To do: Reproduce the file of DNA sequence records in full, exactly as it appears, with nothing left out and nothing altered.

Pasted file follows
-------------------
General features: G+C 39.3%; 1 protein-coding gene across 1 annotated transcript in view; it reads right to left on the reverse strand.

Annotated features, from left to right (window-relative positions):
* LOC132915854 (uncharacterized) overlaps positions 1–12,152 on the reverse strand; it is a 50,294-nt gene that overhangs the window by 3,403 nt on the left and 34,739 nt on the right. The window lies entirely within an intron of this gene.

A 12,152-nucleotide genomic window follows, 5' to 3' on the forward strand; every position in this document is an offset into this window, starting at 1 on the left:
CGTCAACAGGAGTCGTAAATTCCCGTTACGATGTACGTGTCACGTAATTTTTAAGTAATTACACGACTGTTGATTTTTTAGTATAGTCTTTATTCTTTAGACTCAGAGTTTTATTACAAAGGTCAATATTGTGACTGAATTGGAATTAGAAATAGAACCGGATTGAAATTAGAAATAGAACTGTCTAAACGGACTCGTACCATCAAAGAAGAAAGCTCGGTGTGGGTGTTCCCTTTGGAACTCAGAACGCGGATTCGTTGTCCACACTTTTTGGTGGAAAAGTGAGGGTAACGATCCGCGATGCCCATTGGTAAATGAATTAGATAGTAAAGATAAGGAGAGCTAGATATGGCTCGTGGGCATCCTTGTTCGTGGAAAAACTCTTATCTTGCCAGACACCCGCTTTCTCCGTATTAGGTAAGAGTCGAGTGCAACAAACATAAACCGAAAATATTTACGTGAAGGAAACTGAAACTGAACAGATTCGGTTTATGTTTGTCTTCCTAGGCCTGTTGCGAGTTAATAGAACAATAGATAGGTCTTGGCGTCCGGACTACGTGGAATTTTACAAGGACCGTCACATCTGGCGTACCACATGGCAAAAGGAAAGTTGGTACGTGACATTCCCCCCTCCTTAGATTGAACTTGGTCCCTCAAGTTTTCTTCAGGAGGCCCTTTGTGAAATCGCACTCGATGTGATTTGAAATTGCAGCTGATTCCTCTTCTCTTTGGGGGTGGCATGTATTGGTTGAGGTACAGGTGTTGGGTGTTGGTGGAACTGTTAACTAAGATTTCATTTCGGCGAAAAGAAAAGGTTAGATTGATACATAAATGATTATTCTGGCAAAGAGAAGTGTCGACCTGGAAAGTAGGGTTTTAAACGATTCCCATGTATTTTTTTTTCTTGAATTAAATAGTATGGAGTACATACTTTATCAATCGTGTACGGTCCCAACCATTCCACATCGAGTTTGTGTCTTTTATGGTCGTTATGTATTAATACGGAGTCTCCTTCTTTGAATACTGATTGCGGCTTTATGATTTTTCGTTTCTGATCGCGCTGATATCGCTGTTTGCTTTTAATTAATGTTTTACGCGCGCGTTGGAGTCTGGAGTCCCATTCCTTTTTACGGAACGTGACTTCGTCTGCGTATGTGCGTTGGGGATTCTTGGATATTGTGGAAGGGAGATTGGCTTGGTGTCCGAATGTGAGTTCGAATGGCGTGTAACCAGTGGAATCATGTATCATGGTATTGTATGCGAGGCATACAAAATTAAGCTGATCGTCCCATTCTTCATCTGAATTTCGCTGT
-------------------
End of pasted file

General features: G+C 39.3%; 1 protein-coding gene across 1 annotated transcript in view; it reads right to left on the reverse strand.

Annotated features, from left to right (window-relative positions):
* LOC132915854 (uncharacterized) overlaps positions 1–12,152 on the reverse strand; it is a 50,294-nt gene that overhangs the window by 3,403 nt on the left and 34,739 nt on the right. The window lies entirely within an intron of this gene.

A 12,152-nucleotide genomic window follows, 5' to 3' on the forward strand; every position in this document is an offset into this window, starting at 1 on the left:
CGTCAACAGGAGTCGTAAATTCCCGTTACGATGTACGTGTCACGTAATTTTTAAGTAATTACACGACTGTTGATTTTTTAGTATAGTCTTTATTCTTTAGACTCAGAGTTTTATTACAAAGGTCAATATTGTGACTGAATTGGAATTAGAAATAGAACCGGATTGAAATTAGAAATAGAACTGTCTAAACGGACTCGTACCATCAAAGAAGAAAGCTCGGTGTGGGTGTTCCCTTTGGAACTCAGAACGCGGATTCGTTGTCCACACTTTTTGGTGGAAAAGTGAGGGTAACGATCCGCGATGCCCATTGGTAAATGAATTAGATAGTAAAGATAAGGAGAGCTAGATATGGCTCGTGGGCATCCTTGTTCGTGGAAAAACTCTTATCTTGCCAGACACCCGCTTTCTCCGTATTAGGTAAGAGTCGAGTGCAACAAACATAAACCGAAAATATTTACGTGAAGGAAACTGAAACTGAACAGATTCGGTTTATGTTTGTCTTCCTAGGCCTGTTGCGAGTTAATAGAACAATAGATAGGTCTTGGCGTCCGGACTACGTGGAATTTTACAAGGACCGTCACATCTGGCGTACCACATGGCAAAAGGAAAGTTGGTACGTGACATTCCCCCCTCCTTAGATTGAACTTGGTCCCTCAAGTTTTCTTCAGGAGGCCCTTTGTGAAATCGCACTCGATGTGATTTGAAATTGCAGCTGATTCCTCTTCTCTTTGGGGGTGGCATGTATTGGTTGAGGTACAGGTGTTGGGTGTTGGTGGAACTGTTAACTAAGATTTCATTTCGGCGAAAAGAAAAGGTTAGATTGATACATAAATGATTATTCTGGCAAAGAGAAGTGTCGACCTGGAAAGTAGGGTTTTAAACGATTCCCATGTATTTTTTTTTCTTGAATTAAATAGTATGGAGTACATACTTTATCAATCGTGTACGGTCCCAACCATTCCACATCGAGTTTGTGTCTTTTATGGTCGTTATGTATTAATACGGAGTCTCCTTCTTTGAATACTGATTGCGGCTTTATGATTTTTCGTTTCTGATCGCGCTGATATCGCTGTTTGCTTTTAATTAATGTTTTACGCGCGCGTTGGAGTCTGGAGTCCCATTCCTTTTTACGGAACGTGACTTCGTCTGCGTATGTGCGTTGGGGATTCTTGGATATTGTGGAAGGGAGATTGGCTTGGTGTCCGAATGTGAGTTCGAATGGCGTGTAACCAGTGGAATCATGTATCATGGTATTGTATGCGAGGCATACAAAATTAAGCTGATCGTCCCATTCTTCATCTGAATTTCGCTGT